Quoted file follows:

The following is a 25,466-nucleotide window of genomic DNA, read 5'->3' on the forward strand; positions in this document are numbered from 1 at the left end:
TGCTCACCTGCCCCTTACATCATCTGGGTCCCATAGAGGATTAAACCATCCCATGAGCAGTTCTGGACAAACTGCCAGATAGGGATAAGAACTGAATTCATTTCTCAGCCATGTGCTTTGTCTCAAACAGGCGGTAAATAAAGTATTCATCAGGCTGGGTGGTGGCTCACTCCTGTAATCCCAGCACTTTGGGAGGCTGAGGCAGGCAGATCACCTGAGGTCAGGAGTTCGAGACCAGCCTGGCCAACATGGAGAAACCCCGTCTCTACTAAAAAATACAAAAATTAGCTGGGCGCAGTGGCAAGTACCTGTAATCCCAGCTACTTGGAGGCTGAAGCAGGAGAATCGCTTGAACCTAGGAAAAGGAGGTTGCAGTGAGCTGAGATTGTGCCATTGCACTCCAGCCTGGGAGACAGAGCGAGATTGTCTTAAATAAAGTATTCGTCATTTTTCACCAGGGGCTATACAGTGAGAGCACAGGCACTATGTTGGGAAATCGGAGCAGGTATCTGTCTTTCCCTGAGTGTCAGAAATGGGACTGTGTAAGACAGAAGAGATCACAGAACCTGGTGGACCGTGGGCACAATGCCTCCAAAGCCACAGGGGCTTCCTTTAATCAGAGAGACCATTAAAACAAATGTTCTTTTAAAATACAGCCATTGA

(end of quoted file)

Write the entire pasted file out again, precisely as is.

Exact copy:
The following is a 25,466-nucleotide window of genomic DNA, read 5'->3' on the forward strand; positions in this document are numbered from 1 at the left end:
TGCTCACCTGCCCCTTACATCATCTGGGTCCCATAGAGGATTAAACCATCCCATGAGCAGTTCTGGACAAACTGCCAGATAGGGATAAGAACTGAATTCATTTCTCAGCCATGTGCTTTGTCTCAAACAGGCGGTAAATAAAGTATTCATCAGGCTGGGTGGTGGCTCACTCCTGTAATCCCAGCACTTTGGGAGGCTGAGGCAGGCAGATCACCTGAGGTCAGGAGTTCGAGACCAGCCTGGCCAACATGGAGAAACCCCGTCTCTACTAAAAAATACAAAAATTAGCTGGGCGCAGTGGCAAGTACCTGTAATCCCAGCTACTTGGAGGCTGAAGCAGGAGAATCGCTTGAACCTAGGAAAAGGAGGTTGCAGTGAGCTGAGATTGTGCCATTGCACTCCAGCCTGGGAGACAGAGCGAGATTGTCTTAAATAAAGTATTCGTCATTTTTCACCAGGGGCTATACAGTGAGAGCACAGGCACTATGTTGGGAAATCGGAGCAGGTATCTGTCTTTCCCTGAGTGTCAGAAATGGGACTGTGTAAGACAGAAGAGATCACAGAACCTGGTGGACCGTGGGCACAATGCCTCCAAAGCCACAGGGGCTTCCTTTAATCAGAGAGACCATTAAAACAAATGTTCTTTTAAAATACAGCCATTGA